Previously we reported that NHE2 promoter activity is upregulated via PMA-induced Egr-1 [14]; and demonstrated that Egr-1 acts as a mediator of PMA-activated PKCδ-ERK1/2 pathway connecting the upstream signals to the NHE2 upregulation [19]. The expression of Egr-1 in various cell types can be induced by different stimuli including growth factors, cytokines, cell injury, and various cellular stress conditions including acidosis [14], [17], [24], [28], [29]. Our current studies revealed that the cis-element mediating the PMA-response is also responsible for the acid-induced activation of NHE2. The NHE2 promoter-reporter gene analyses provided direct evidence that transcriptional mechanisms were involved in upregulation of NHE2 expression in response to acid through activation of Egr-1-dependent pathways. Acid exposure led to differential co-occupancy of ESE motif with SP1/SP3 and EGR-1 proteins where Egr-1 represented the majority of the bound nuclear proteins. This stimulus-specific mode of NHE2 regulation was also observed with PMA treatment of the C2BBe1 cells [14] and other genes regulated by the overlapping Sp1/Egr-1 motif on their promoter [30][32]. These data demonstrate dynamic and context-specific interactions of selected nuclear proteins with the NHE2 promoter as a mechanism for transcriptional regulation of the NHE2 gene and its consequent functional implication in the intestinal epithelial cells.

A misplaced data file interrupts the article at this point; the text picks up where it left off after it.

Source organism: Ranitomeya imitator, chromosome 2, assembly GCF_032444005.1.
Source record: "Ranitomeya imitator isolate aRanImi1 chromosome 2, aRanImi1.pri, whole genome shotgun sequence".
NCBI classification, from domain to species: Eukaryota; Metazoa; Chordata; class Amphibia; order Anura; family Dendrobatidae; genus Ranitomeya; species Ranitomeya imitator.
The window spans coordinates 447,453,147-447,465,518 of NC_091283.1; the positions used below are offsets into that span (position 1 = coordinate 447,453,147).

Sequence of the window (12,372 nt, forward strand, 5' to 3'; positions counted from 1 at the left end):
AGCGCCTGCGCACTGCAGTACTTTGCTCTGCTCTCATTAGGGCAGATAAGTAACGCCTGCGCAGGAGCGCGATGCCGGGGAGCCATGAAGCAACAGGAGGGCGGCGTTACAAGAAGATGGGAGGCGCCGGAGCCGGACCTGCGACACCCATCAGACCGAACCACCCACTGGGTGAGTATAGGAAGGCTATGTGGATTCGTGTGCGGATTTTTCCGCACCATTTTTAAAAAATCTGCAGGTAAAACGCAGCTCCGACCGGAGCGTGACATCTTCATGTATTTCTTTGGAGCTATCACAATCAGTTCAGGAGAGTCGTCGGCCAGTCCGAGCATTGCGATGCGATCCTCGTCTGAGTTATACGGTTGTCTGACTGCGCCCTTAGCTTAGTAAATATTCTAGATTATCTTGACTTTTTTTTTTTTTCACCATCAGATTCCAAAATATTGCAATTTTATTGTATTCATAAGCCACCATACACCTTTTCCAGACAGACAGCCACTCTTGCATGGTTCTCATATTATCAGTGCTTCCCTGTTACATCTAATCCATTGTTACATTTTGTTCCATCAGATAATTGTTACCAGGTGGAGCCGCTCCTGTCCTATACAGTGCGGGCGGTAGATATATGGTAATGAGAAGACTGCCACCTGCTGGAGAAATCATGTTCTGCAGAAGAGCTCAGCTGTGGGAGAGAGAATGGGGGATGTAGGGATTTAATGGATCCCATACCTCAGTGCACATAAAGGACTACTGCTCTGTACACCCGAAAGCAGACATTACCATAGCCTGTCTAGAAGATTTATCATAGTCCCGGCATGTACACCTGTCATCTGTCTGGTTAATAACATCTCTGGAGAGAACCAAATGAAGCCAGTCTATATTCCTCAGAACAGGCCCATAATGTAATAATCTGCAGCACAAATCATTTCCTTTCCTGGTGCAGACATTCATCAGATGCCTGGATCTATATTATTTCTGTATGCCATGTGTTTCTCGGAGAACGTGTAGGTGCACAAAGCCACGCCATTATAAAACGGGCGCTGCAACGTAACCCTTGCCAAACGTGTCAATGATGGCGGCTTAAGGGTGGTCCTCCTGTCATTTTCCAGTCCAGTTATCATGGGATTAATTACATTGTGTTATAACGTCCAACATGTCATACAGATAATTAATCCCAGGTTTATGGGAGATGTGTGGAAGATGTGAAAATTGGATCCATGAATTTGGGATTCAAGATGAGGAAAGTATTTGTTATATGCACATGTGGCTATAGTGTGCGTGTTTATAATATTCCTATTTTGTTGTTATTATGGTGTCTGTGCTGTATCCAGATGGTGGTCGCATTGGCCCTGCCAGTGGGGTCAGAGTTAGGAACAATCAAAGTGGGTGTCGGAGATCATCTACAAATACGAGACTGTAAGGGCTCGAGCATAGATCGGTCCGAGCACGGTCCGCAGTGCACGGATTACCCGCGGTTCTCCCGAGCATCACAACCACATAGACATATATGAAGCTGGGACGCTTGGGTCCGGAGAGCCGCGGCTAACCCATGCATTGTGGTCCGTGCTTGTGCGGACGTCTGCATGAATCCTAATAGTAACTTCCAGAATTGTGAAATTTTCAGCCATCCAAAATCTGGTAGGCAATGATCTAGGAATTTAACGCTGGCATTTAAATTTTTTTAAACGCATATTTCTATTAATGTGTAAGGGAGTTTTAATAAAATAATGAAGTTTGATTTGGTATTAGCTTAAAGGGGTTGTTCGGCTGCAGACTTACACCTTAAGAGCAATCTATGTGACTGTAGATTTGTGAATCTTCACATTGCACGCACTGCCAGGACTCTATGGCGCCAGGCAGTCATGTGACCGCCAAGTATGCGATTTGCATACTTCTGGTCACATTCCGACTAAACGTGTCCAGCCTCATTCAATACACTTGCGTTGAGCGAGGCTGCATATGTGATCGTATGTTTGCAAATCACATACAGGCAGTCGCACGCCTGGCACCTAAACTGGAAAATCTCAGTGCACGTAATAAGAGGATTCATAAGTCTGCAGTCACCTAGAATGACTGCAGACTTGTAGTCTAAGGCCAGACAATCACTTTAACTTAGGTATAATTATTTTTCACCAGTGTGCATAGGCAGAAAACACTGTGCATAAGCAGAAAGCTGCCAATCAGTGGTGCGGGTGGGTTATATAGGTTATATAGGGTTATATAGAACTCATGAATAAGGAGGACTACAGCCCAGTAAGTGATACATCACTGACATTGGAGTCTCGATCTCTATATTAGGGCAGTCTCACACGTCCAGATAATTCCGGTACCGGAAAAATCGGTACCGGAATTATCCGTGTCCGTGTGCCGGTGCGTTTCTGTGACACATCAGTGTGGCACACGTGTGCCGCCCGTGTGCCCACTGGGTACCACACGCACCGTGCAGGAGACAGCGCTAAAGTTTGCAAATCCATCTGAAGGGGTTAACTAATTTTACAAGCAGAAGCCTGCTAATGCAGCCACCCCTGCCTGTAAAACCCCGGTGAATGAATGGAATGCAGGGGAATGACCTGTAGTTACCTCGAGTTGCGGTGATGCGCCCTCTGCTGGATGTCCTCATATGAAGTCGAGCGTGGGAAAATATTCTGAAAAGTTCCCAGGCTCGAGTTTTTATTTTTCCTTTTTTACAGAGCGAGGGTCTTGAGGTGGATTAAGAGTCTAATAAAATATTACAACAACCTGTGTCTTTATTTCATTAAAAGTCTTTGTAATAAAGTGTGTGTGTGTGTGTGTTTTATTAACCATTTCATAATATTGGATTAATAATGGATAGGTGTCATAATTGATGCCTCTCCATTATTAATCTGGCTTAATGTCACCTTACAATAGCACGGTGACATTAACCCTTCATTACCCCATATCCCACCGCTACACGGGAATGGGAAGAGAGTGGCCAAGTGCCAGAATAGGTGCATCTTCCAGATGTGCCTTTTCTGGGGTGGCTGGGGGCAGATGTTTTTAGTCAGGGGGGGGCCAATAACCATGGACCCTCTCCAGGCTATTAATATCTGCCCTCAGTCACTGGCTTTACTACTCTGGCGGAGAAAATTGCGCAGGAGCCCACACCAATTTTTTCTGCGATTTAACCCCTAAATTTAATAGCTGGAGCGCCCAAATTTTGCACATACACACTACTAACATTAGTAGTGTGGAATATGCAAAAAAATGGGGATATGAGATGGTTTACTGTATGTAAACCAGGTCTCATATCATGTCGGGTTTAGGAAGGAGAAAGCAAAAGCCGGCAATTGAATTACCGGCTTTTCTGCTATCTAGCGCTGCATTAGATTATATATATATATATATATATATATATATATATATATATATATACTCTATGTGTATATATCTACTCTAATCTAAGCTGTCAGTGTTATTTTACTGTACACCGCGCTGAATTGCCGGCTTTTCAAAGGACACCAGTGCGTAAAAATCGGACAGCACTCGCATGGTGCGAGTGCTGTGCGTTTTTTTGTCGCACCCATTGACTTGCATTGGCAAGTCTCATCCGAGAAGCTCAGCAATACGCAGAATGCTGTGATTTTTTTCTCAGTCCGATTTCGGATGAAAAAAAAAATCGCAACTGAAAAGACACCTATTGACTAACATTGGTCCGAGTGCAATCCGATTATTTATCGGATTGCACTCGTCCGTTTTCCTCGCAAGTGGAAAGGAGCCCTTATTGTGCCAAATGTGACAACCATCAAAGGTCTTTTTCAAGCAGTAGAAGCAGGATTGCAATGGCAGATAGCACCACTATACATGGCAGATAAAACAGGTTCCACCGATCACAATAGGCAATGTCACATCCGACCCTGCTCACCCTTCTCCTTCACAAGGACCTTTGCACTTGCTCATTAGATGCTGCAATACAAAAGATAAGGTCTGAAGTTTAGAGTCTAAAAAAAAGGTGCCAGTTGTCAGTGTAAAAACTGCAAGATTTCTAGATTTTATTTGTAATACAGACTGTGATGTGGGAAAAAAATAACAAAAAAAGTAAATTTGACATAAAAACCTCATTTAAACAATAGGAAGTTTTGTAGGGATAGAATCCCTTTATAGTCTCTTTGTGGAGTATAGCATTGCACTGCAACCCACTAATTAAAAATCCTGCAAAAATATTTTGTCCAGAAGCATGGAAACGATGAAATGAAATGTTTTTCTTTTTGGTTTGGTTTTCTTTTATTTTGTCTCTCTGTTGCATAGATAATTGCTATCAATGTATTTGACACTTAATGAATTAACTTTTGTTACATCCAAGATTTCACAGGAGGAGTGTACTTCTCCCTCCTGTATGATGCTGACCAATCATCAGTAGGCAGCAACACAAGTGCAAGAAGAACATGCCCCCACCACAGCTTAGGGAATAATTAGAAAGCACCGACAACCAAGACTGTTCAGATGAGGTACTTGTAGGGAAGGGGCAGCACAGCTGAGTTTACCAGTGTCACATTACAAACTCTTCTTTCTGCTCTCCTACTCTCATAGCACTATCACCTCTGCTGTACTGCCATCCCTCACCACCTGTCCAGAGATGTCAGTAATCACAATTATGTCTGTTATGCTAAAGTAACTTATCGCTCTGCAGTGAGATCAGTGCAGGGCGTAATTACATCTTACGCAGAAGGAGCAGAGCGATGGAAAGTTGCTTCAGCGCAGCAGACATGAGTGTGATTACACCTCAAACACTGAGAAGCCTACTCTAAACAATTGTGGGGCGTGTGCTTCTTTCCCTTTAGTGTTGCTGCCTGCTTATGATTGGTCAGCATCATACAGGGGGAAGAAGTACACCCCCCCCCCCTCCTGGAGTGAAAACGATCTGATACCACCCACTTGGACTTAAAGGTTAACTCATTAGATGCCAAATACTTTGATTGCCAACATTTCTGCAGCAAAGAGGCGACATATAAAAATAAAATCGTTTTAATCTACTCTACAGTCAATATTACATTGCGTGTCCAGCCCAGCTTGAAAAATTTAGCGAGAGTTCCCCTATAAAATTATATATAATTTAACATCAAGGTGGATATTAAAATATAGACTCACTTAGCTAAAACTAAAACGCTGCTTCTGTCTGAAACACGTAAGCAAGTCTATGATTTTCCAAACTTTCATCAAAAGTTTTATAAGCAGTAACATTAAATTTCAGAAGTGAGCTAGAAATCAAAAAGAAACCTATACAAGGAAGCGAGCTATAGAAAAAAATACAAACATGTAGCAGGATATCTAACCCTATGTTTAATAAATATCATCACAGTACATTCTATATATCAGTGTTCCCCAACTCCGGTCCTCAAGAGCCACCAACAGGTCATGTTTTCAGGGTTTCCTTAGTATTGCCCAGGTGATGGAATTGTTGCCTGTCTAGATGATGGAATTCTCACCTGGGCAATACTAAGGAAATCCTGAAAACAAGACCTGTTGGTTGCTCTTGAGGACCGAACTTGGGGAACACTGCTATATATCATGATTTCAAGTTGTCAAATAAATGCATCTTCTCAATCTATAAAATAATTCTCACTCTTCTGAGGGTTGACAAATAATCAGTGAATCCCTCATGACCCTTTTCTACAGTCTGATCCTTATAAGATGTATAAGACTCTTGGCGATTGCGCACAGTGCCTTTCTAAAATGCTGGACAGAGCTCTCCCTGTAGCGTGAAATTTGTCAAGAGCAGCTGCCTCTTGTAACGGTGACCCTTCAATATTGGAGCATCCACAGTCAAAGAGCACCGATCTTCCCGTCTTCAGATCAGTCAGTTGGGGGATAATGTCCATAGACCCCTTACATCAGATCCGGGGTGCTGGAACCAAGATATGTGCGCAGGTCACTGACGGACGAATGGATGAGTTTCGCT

Studies by Gens, et al. [33] demonstrated that under acute acid-load conditions the abundance of NHE2 protein increases in the plasma membrane of transfected fibroblasts leading to elevated NHE2 activity. Here we have shown that long-term acid exposure also enhances the NHE2 activity. Therefore, it is plausible that acid-dependent increases in NHE2 protein levels may lead to its increased abundance in the plasma membrane and augment NHE2-dependent transport activity. With regards to the functional relevance of NHE2 activation by acid, high concentration of the short chain fatty acids (SCFAs) in the colon, which are produced by bacterial fermentation of undigested carbohydrates and proteins, generates an acidic niche in the lumen of proximal colon with pH values ranging from 6.2 to 6.6 in different species [34][36]. Nevertheless, the colonocytes maintain the pHi at physiological range. In such cases, activation of the NHE system, including NHE2, is expected to lead to extrusion of H+ and maintenance of pHi balance, enabling the cells to tolerate the external acidic conditions.

Recent studies have implicated NHE2 in tissue repair processes in mouse gastric epithelium [37], and intestine where the presence of NHE2 increased recovery from ischemia-related barrier malfunction [38]. In this regard, Egr-1 has been shown to impact cell injury and repair via activation of the target genes such as VEGF, bFGF, and PDGF [29]. Whether Egr-1 plays a role in the repair process via upregulation of NHE2 as well is not known and warrants further studies.